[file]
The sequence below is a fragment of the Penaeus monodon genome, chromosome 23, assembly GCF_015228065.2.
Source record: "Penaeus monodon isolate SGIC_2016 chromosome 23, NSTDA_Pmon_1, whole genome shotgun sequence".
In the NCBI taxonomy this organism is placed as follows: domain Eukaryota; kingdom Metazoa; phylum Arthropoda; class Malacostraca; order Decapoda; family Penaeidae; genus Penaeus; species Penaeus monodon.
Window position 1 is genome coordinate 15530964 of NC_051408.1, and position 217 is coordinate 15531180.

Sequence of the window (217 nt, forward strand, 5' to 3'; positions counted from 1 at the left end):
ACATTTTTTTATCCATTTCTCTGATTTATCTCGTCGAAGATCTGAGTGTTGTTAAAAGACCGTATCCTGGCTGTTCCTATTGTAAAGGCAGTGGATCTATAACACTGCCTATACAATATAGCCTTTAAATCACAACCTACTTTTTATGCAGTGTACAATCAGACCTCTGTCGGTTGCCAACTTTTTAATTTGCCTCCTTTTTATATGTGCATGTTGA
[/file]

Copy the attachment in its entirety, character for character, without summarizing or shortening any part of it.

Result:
The sequence below is a fragment of the Penaeus monodon genome, chromosome 23, assembly GCF_015228065.2.
Source record: "Penaeus monodon isolate SGIC_2016 chromosome 23, NSTDA_Pmon_1, whole genome shotgun sequence".
In the NCBI taxonomy this organism is placed as follows: domain Eukaryota; kingdom Metazoa; phylum Arthropoda; class Malacostraca; order Decapoda; family Penaeidae; genus Penaeus; species Penaeus monodon.
Window position 1 is genome coordinate 15530964 of NC_051408.1, and position 217 is coordinate 15531180.

Sequence of the window (217 nt, forward strand, 5' to 3'; positions counted from 1 at the left end):
ACATTTTTTTATCCATTTCTCTGATTTATCTCGTCGAAGATCTGAGTGTTGTTAAAAGACCGTATCCTGGCTGTTCCTATTGTAAAGGCAGTGGATCTATAACACTGCCTATACAATATAGCCTTTAAATCACAACCTACTTTTTATGCAGTGTACAATCAGACCTCTGTCGGTTGCCAACTTTTTAATTTGCCTCCTTTTTATATGTGCATGTTGA